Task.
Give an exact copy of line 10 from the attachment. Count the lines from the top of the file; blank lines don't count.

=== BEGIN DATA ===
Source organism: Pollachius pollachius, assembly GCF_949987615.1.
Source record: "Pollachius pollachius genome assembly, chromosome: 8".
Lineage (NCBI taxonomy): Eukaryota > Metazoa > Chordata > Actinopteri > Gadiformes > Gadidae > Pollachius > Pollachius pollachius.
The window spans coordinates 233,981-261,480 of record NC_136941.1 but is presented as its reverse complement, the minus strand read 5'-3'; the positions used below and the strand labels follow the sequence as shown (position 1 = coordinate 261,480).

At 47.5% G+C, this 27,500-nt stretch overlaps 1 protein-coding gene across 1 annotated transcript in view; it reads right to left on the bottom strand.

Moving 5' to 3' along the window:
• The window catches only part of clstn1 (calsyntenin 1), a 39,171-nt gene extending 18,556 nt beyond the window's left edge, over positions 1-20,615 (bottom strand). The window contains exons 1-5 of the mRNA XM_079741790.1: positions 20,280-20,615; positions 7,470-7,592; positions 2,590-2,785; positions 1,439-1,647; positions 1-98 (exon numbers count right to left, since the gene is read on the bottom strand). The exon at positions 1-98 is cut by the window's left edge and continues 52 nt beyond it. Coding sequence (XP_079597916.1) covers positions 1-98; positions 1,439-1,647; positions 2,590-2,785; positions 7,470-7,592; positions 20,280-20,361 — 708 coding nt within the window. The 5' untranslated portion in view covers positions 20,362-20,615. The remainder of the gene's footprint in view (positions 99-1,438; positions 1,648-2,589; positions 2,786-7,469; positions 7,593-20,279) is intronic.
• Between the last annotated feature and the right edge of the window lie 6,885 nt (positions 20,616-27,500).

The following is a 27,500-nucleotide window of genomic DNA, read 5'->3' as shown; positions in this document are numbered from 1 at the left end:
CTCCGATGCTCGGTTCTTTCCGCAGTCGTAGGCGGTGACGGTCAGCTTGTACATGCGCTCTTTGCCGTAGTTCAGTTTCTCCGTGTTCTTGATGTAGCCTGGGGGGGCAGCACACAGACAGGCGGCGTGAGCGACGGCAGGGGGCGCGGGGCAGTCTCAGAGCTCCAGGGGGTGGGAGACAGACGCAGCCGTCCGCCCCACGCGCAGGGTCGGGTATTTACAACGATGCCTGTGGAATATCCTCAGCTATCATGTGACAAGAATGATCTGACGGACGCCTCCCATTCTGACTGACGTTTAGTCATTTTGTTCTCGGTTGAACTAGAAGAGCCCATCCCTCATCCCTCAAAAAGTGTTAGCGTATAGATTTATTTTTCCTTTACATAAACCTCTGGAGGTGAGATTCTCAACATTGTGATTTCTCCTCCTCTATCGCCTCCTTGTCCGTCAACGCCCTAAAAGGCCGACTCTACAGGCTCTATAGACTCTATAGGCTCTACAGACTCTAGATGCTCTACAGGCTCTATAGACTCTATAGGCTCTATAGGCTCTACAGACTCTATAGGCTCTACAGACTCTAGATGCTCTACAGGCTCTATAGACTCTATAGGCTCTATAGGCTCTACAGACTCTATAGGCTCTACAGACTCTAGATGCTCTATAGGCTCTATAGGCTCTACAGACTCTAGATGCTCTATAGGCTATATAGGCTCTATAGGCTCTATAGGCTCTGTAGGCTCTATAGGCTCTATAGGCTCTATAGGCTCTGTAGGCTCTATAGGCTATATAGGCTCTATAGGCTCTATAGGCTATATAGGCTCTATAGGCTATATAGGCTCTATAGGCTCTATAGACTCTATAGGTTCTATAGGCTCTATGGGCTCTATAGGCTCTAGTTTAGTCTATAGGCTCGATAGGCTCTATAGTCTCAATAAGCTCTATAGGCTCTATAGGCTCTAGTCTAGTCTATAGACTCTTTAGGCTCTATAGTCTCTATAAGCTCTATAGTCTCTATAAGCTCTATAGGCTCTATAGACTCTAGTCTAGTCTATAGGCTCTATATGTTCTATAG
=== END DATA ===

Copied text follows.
CTCCGATGCTCGGTTCTTTCCGCAGTCGTAGGCGGTGACGGTCAGCTTGTACATGCGCTCTTTGCCGTAGTTCAGTTTCTCCGTGTTCTTGATGTAGCCTGGGGGGGCAGCACACAGACAGGCGGCGTGAGCGACGGCAGGGGGCGCGGGGCAGTCTCAGAGCTCCAGGGGGTGGGAGACAGACGCAGCCGTCCGCCCCACGCGCAGGGTCGGGTATTTACAACGATGCCTGTGGAATATCCTCAGCTATCATGTGACAAGAATGATCTGACGGACGCCTCCCATTCTGACTGACGTTTAGTCATTTTGTTCTCGGTTGAACTAGAAGAGCCCATCCCTCATCCCTCAAAAAGTGTTAGCGTATAGATTTATTTTTCCTTTACATAAACCTCTGGAGGTGAGATTCTCAACATTGTGATTTCTCCTCCTCTATCGCCTCCTTGTCCGTCAACGCCCTAAAAGGCCGACTCTACAGGCTCTATAGACTCTATAGGCTCTACAGACTCTAGATGCTCTACAGGCTCTATAGACTCTATAGGCTCTATAGGCTCTACAGACTCTATAGGCTCTACAGACTCTAGATGCTCTACAGGCTCTATAGACTCTATAGGCTCTATAGGCTCTACAGACTCTATAGGCTCTACAGACTCTAGATGCTCTATAGGCTCTATAGGCTCTACAGACTCTAGATGCTCTATAGGCTATATAGGCTCTATAGGCTCTATAGGCTCTGTAGGCTCTATAGGCTCTATAGGCTCTATAGGCTCTGTAGGCTCTATAGGCTATATAGGCTCTATAGGCTCTATAGGCTATATAGGCTCTATAGGCTATATAGGCTCTATAGGCTCTATAGACTCTATAGGTTCTATAGGCTCTATGGGCTCTATAGGCTCTAGTTTAGTCTATAGGCTCGATAGGCTCTATAGTCTCAATAAGCTCTATAGGCTCTATAGGCTCTAGTCTAGTCTATAGACTCTTTAGGCTCTATAGTCTCTATAAGCTCTATAGTCTCTATAAGCTCTATAGGCTCTATAGACTCTAGTCTAGTCTATAGGCTCTATATGTTCTATAG